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Fly feeling

  1. Feb 10, 2016 #1
    Do creatures as tiny as flies feel sorrow, love, anger. Are their brains programmed to do most basic of tasks like finding food or do they exhibit some community behavior?
  2. jcsd
  3. Feb 10, 2016 #2


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    On the second question: One thing doesn't exclude the other: bees 'dance' to communicate the direction in which other bees can find food. Ants can defend their hill against attacking other tribes; when the hill is damaged the soldiers outside fight to the death while others inside re-close the entrances.
    I'm a physicist, but these examples from the insect world made a deep impression.

    On the first question: Whether this was instinct or 'feeling' ? How can we ever tell ?
  4. Feb 10, 2016 #3
    Define 'love', 'anger', 'sorrow', etc. When you are moving up the intelligence ladder of different animals, when does the feeling of 'love' emerge? Clearly it does not have well-defined point of start.
  5. Feb 12, 2016 #4

    jim mcnamara

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    I'm explaining this in a non-technical way....

    First off: for arthropods (insects, crabs, etc.) - They have one or more very small brains, with large ganglia (globs of nerve cells, kinda like a computer router) sprinkled around their bodies in places like legs attachment sites, or in central locations away from the brain.
    They do not exhibit neural plasticity (how we learn). Everything is hardwired in the brain(s) and in ganglia. So any responses are either the result of a pre-programmed scenario, or from hormone changes. So, "emotions" can be thought of as chemistry and or computer programs. Romantic, huh?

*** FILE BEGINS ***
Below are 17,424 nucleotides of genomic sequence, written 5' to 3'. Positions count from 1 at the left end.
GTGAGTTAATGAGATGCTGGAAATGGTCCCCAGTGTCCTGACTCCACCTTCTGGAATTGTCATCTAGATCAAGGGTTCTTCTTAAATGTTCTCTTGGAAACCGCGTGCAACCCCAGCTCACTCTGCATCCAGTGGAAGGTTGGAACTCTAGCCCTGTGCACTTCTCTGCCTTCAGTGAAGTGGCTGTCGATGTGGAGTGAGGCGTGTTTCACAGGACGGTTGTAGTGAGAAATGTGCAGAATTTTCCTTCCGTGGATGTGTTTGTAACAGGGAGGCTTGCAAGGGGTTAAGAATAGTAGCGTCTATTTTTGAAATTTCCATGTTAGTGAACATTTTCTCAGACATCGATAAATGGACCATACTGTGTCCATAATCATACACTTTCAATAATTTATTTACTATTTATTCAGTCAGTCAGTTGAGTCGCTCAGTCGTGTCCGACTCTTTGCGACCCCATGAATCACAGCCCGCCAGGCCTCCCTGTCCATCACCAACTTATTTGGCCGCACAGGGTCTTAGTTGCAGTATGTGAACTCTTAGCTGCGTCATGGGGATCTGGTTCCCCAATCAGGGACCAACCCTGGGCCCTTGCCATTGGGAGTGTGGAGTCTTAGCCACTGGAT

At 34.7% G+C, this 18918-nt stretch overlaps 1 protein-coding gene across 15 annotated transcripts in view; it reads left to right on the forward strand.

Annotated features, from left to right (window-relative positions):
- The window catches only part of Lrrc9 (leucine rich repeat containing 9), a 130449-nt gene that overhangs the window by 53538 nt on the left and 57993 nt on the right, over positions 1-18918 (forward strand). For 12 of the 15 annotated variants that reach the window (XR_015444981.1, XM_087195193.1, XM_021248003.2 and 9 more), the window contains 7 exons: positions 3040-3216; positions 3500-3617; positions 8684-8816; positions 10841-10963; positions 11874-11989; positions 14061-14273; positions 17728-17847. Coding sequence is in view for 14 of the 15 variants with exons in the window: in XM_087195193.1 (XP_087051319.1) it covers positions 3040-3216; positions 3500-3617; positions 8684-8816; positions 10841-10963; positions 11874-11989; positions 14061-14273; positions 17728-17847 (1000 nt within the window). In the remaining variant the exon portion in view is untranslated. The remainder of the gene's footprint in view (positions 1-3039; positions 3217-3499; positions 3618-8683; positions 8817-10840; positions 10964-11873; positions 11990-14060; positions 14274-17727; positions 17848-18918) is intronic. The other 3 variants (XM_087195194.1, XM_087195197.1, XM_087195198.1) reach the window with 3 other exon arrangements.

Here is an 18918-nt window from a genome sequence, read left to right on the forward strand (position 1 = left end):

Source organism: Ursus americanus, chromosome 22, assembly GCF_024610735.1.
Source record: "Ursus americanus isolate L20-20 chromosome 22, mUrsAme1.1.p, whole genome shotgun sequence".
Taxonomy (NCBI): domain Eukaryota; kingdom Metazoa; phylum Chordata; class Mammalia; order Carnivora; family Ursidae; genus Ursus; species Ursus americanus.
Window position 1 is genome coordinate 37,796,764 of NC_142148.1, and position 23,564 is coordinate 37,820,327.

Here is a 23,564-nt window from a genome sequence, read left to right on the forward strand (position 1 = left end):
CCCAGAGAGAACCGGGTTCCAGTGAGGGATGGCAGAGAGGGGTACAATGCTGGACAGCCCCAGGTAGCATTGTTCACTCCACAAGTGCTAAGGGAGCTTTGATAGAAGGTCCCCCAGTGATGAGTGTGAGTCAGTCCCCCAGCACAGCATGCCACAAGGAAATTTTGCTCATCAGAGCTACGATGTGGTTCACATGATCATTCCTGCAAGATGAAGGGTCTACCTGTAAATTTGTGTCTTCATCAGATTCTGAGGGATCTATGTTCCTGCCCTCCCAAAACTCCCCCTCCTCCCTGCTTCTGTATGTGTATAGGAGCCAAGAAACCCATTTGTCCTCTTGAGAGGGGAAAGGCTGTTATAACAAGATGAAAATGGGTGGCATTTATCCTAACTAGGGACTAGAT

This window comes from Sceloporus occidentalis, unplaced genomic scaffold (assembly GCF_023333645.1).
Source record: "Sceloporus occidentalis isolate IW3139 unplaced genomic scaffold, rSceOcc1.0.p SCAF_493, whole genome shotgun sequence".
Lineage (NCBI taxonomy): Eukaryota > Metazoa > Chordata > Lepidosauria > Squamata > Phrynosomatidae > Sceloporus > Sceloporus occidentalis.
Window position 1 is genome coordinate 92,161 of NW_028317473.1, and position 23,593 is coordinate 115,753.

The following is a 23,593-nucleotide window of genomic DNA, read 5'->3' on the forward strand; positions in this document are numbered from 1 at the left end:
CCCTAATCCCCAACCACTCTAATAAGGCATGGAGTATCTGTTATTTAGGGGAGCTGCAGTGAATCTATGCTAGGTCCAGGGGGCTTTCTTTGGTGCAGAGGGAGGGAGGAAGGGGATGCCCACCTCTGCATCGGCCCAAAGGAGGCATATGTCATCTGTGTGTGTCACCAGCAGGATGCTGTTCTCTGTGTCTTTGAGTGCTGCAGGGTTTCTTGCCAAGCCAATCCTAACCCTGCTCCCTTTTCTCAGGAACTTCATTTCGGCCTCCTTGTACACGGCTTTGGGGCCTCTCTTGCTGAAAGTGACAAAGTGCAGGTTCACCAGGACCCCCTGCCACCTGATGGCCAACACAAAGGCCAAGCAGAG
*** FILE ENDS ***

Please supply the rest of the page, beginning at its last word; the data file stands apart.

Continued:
BTW - most human emotions are purely chemical responses - our brain and adrenal glands are both linked and controlled by hormones. You have probably heard of the fight-or-flight response in people faced with great danger. Your brain "shuts off" and you run like crazy, or if you cannot run then you try to fight. And then there are pheromones as well. These act like external "hormones" - as a complex species-specific chemical is dispersed into the air, all of the individuals from the same species who are nearby get the message. And sometimes excrete the same pheromone to get every individual possible "motivated". Example: Africanized bee colonies in the Southern US react very violently when one of their fellow bees gets smashed, like when a bear goes after the beehive. The bees swarm and sting and pursue any moving object.

    So bugs would have emotions in the sense that an environmental cue elicits a hormonal repsonse. But I personally think that mapping human emotions onto animals with virtually no brain power is an anthropomorphic, not at all scientific approach. There are some studies in large mammal ethology that indicate responses that we would as humans map to a given set of emotions. Examples include elephants, wolves, great apes - generally highly social mammals. I am not in a position to validate the correctness of the "emotion" assertions I've seen in popularized versions of this kinds of research.
    Last edited: Feb 12, 2016
  6. Feb 12, 2016 #5

    Fervent Freyja

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    They mostly are driven by mechanisms they cannot control. It would be most delightful to see an insect like the Tsetse fly totally eliminated from the earth. Flying insects, or flying things are usually the most threatening vector for diseases in the animal kingdom. What does it matter if they have emotions? The feelings for them are probably more urgent based upon survival needs (they can hone in on a group of warm-blooded animals miles away).
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